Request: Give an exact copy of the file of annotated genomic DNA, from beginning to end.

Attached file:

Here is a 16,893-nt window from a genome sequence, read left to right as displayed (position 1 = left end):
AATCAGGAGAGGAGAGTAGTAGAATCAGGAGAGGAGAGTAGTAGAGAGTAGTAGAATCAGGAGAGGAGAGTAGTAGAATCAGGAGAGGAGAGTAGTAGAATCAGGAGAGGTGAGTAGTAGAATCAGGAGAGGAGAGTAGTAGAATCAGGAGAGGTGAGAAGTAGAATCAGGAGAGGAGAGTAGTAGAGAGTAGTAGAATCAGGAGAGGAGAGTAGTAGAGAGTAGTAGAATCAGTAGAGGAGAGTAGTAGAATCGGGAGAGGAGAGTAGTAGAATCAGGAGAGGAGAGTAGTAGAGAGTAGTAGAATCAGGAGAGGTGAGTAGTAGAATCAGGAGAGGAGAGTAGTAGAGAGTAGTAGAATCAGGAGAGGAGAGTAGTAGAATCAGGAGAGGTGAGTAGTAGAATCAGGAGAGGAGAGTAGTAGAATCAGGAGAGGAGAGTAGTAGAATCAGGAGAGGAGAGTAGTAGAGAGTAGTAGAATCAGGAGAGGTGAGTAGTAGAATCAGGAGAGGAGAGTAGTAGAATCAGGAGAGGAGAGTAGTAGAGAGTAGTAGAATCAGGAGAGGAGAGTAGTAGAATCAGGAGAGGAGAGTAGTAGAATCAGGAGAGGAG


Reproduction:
Here is a 16,893-nt window from a genome sequence, read left to right as displayed (position 1 = left end):
AATCAGGAGAGGAGAGTAGTAGAATCAGGAGAGGAGAGTAGTAGAGAGTAGTAGAATCAGGAGAGGAGAGTAGTAGAATCAGGAGAGGAGAGTAGTAGAATCAGGAGAGGTGAGTAGTAGAATCAGGAGAGGAGAGTAGTAGAATCAGGAGAGGTGAGAAGTAGAATCAGGAGAGGAGAGTAGTAGAGAGTAGTAGAATCAGGAGAGGAGAGTAGTAGAGAGTAGTAGAATCAGTAGAGGAGAGTAGTAGAATCGGGAGAGGAGAGTAGTAGAATCAGGAGAGGAGAGTAGTAGAGAGTAGTAGAATCAGGAGAGGTGAGTAGTAGAATCAGGAGAGGAGAGTAGTAGAGAGTAGTAGAATCAGGAGAGGAGAGTAGTAGAATCAGGAGAGGTGAGTAGTAGAATCAGGAGAGGAGAGTAGTAGAATCAGGAGAGGAGAGTAGTAGAATCAGGAGAGGAGAGTAGTAGAGAGTAGTAGAATCAGGAGAGGTGAGTAGTAGAATCAGGAGAGGAGAGTAGTAGAATCAGGAGAGGAGAGTAGTAGAGAGTAGTAGAATCAGGAGAGGAGAGTAGTAGAATCAGGAGAGGAGAGTAGTAGAATCAGGAGAGGAG